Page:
# monad transformer library (was: in list transformer)

**Ross Paterson
**
ross@soi.city.ac.uk

*Wed, 4 Jun 2003 21:37:39 +0100*

On Wed, Jun 04, 2003 at 11:38:16AM -0700, Iavor Diatchki wrote:
>* well, in the old library there didn't seem to be a particular structure
*>* (perhaps this is what you mean by diagonal). for example:
*>* * the instance that StateT is a writer (if underlying monad is a
*>* writer) is in State.hs
*>* * the instance that ReaderT is a writer (if underlying monad is a
*>* writer) is in Writer.hs
*
The structure was that the monads were arranged in a sequence:
Reader, Writer, State, RWS, Cont, Error, List
Module n would import modules 1..n-1, introduce Mn and corresponding
classes, make Mn an instance of all earlier classes and make previous
monads instances of the new classes. If you picture a matrix of types
vs classes, it was walking down the diagonal.
As for where to place instances, SimonM has the following in the
(much-overlooked) library document:
A module corresponding to a class (e.g. Bits) contains the class
definition, perhaps some auxiliary functions, and all sensible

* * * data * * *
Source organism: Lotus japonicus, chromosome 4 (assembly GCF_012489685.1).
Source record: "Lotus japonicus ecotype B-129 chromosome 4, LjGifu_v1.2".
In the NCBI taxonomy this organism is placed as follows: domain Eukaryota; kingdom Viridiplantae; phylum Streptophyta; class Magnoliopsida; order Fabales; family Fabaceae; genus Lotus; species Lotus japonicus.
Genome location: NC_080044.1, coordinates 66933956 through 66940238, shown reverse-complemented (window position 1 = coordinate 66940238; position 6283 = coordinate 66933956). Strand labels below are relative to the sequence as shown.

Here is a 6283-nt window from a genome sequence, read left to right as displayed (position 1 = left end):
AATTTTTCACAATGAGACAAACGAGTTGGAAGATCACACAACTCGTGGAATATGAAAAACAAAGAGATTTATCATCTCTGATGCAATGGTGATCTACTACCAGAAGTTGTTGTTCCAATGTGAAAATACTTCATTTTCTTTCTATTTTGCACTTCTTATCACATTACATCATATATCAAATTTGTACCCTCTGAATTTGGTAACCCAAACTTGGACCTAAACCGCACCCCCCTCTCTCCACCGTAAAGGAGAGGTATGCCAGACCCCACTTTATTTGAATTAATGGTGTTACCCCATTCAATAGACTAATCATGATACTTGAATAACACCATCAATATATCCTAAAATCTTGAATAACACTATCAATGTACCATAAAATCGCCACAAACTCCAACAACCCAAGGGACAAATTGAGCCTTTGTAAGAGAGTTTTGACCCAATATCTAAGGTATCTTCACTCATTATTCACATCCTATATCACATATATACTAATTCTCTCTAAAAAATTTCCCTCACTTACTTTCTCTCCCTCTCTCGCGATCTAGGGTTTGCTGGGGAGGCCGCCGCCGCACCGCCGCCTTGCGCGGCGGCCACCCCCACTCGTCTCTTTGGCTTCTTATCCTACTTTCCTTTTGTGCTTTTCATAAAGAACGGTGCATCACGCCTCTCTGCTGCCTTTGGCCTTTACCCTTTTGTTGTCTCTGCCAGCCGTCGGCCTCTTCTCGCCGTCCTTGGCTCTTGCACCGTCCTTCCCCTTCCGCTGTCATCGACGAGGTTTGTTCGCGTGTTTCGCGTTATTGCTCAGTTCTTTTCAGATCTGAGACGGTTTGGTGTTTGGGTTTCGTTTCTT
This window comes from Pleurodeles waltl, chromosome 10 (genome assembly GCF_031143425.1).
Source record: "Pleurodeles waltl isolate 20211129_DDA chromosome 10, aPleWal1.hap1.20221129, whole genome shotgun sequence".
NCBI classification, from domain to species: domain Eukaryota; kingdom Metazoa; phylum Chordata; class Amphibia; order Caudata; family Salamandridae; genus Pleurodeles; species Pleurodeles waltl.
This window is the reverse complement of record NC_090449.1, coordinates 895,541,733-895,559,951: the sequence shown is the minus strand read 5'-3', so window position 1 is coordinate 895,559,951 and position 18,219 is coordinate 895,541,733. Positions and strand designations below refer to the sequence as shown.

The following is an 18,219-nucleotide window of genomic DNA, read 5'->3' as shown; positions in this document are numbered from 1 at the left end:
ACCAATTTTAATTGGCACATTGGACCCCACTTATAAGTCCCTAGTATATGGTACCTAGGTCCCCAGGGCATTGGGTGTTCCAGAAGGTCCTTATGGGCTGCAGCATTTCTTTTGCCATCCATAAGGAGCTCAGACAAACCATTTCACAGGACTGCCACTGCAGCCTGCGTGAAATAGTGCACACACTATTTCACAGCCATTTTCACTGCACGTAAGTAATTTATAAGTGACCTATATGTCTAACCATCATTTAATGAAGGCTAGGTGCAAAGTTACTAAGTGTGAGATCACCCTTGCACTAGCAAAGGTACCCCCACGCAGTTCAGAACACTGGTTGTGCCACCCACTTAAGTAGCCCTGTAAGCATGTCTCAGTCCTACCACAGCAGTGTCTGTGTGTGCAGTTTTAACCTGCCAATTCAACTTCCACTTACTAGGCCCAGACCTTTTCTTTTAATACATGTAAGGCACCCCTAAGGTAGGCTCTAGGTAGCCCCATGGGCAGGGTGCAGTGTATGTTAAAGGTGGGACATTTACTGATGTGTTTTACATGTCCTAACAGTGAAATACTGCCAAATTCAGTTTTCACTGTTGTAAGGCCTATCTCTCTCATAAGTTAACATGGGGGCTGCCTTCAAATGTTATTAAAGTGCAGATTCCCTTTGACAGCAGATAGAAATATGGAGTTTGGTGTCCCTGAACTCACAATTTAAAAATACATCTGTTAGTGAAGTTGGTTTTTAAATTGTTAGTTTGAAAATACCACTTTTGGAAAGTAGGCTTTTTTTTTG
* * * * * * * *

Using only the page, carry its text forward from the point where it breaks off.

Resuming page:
instances for Prelude types, but nothing more. Other modules
containing types for which an instance for the class in question
makes sense contain the code for the instance itself.
which makes sense to me, though maybe I'd put several classes in one
module.
>* >Resumptions may be generalized to
*>* >
*>* > newtype ResumeT f m a = Re { unRe :: m (Res f m a) }
*>* > data Res f m a = Value a | Delay (f (ResumeT f m a))
*>* >
*>* >where f is a functor.
*>*
*>* interesting, i hadn't seen that. this will also make the Resume monad a
*>* little more interesting
*>* (it used to be kind of like the natural numbers). i'll add that. is
*>* there a paper where they discuss that? i also haven't really proved the
*>* monad laws, hopefully they still work.
*
One of Moggi's later ones, I think.